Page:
Friday, April 5, 2013

Entry #11

I can’t believe that we've already gone through all of our genre presentations in class. I always forget how quickly the spring semester seems to fly by. To focus on each genre in this entry, I would like to do something a little bit different (and hopefully fun!).

This juicy genre utilizes a copious amount of extravagant words. Some writing may appeal to the five senses the way that warm, gooey chocolate chip cookies right from the oven appeal to our stomachs. The descriptive genre does so in order to paint an especially specific, tremendously terrific picture. An important focal point is figurative language, which is like the glue that holds descriptive writing together. Not to forget about is the use of dialogue in this writing, and as I’ve said before, “Who doesn’t love dialogue?!”

What would you do if you wanted to get your way but did not know how to do it? Why, learn about the persuasive genre, of course! The persuasive genre is one of the most important genres that we learned about. One of the reasons why it is important is that we would never be able to get our way without it! If I did not know how to persuade someone in writing, then I most certainly would not have gotten cookies from the persuasive group’s presentation, would I? Another reason why the persuasive genre is important is because I would be swayed far too many times to buy useless products if I did not know how to avoid propaganda. Most importantly, I know that the persuasive genre is important because I took time to learn about it; I am practically an expert.

The biographical genre has been around for a long time. Its offspring include autobiographies, memoirs, and personal narratives. Although all are very unique, they remain part of the biographical genre. Although the biographical genre is selfless and often talks about others, its offspring generally talk about themselves. Autobiographies love to talk about themselves, and they are often pretty lengthy. Memoirs also love to talk about themselves, but they normally cover a smaller time period. Autobiographies and memoirs are fraternal twins; they are very similar, but look a little different. Finally, personal narratives also talk about themselves and normally follow a typical timeline of events. The biographical genre and its offspring currently reside in a number of places including John Edgar Wideman’s Brothers and Keepers and Jeannette Walls’s The Glass Castle.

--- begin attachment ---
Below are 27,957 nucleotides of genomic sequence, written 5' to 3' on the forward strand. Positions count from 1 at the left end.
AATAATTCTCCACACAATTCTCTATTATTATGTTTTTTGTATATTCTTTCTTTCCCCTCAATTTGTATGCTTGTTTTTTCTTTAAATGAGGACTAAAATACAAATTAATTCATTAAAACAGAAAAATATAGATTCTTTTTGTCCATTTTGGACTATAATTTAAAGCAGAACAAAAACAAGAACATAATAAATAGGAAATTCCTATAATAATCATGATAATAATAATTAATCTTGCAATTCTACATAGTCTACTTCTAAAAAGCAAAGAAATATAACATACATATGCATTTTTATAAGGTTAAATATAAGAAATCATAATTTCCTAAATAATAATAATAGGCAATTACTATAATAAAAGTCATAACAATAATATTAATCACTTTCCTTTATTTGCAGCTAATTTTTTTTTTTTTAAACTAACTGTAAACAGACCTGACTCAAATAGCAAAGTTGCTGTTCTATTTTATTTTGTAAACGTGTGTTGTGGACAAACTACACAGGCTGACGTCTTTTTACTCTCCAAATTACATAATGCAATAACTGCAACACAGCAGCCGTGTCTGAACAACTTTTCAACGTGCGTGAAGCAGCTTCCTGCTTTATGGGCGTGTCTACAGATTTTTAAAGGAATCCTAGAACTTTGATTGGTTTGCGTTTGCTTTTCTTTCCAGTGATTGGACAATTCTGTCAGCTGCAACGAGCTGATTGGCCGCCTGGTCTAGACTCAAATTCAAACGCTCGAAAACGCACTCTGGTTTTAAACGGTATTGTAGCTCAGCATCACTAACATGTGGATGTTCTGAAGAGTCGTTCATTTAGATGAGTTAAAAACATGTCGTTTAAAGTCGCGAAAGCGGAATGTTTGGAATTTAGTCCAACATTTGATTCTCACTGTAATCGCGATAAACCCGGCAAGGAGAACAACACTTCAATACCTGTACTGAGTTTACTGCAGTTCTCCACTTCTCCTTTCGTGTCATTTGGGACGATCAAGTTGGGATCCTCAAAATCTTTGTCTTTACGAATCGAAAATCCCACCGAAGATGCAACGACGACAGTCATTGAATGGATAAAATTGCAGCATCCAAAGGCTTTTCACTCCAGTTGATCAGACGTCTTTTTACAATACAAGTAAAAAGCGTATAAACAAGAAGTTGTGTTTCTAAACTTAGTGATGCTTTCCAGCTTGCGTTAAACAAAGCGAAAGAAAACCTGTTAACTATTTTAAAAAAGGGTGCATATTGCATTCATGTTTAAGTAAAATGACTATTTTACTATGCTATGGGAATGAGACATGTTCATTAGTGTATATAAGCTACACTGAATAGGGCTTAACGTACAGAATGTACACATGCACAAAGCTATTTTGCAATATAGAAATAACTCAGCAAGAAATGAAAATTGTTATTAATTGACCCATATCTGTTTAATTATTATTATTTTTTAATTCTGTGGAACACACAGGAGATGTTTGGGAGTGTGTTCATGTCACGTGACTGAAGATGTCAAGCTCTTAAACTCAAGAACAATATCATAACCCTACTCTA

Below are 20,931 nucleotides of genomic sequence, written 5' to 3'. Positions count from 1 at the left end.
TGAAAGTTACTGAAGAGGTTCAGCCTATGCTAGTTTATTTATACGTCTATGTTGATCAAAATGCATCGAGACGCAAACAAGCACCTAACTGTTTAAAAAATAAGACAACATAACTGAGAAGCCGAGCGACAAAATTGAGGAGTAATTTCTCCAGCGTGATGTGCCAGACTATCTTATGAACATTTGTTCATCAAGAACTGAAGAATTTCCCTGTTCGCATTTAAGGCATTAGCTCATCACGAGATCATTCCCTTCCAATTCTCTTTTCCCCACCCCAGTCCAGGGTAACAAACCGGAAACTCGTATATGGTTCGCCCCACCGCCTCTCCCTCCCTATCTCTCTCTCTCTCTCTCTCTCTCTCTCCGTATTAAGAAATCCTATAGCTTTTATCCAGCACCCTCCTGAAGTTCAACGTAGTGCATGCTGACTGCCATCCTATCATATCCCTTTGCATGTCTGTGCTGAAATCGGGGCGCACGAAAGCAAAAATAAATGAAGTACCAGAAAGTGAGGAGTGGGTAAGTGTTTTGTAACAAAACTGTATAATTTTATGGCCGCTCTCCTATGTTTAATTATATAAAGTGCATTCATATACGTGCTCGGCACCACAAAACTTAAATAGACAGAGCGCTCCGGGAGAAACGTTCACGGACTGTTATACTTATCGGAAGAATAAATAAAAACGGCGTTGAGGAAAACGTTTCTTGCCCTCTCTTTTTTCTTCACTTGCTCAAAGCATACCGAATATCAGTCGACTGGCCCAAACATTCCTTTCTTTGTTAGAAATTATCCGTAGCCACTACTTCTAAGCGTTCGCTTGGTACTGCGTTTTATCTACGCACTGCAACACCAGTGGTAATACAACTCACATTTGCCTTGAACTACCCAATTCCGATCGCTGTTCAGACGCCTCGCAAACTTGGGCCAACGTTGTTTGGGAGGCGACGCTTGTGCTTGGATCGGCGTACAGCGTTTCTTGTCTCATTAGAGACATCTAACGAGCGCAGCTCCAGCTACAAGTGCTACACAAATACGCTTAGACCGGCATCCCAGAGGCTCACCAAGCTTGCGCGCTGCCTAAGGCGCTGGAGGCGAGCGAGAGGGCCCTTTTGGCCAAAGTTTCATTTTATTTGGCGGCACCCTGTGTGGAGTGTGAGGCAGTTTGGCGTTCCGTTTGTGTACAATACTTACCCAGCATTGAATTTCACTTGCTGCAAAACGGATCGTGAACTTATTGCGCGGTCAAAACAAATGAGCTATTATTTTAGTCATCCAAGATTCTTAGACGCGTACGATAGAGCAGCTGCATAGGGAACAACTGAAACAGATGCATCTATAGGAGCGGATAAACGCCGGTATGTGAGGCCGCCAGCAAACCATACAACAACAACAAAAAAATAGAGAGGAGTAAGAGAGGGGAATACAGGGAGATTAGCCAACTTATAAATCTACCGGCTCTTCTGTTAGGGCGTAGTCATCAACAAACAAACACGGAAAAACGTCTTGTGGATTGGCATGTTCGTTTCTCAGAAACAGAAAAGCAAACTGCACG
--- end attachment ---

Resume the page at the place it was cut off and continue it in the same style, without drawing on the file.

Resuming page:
The expository genre normally gives information about a topic; however, it can also tell the reader how to do something, among many other things. It has five typical text structures: description, comparison, problem-solution, sequence, and cause-effect. Each of these structures has a different purpose, but a text is not limited to the use of only one text structure. When writing in the expository genre, authors typically utilize nonfiction text features like a table of contents, headlines, and a glossary to help readers as they go through the text. Expository texts are typically high in vocabulary, and present some difficulties to students just learning how to read. Taking this into consideration, it is still important to provide experiences with expository texts throughout a child’s life, so that they may become more familiar with the structure.

Poetry is elaborate.
It can be structured.
                        But it doesn’t have to be.
Sometimes the meaning will BOP a reader on the nose.
Other times, it will hide between the lines.
You can write about anything.
Like an elephant who likes to sing.
Poetry is scary like a tiger,
But it gets better with practice.

Those are the genres as I see them. I recognize that there is still a great deal that I need to learn about each of these genres. I am especially interested in how to incorporate technology into all of these. Tompkins outlines some ways in which technology might be used to write in each of these genres, and I would like to test them out. Considering which genres I still find the most difficult, I would say expository and biography. I say expository only because I still find it kind of boring. I don’t ever see my students getting excited because they get to write about the truth. (At least in my mind, that’s how I see it. Obviously, this is something I need to work on.) With biographies, I think that I just still don’t see when I will have my students write in this genre. I understand personal narratives, but obviously memoirs and autobiographies won’t be used. At the same time, even biographies don’t seem to be an appropriate thing to have my students write. I think that I need to dive deeper into these genres in particular in order to better my understandings of them.

Overall, I feel that I understand each genre much more than I did at the beginning of the semester. I feel more comfortable teaching each, and explaining some of the benefits to using each genre.

1 comment:

  1. I love how you used elements of each of the genres to highlight what you learned from carefully studying the genres your classmates presented. You've created your own multigenre *journal* entry (which, of course, was the genre I presented at the start of the semester). Nicely done Lauren.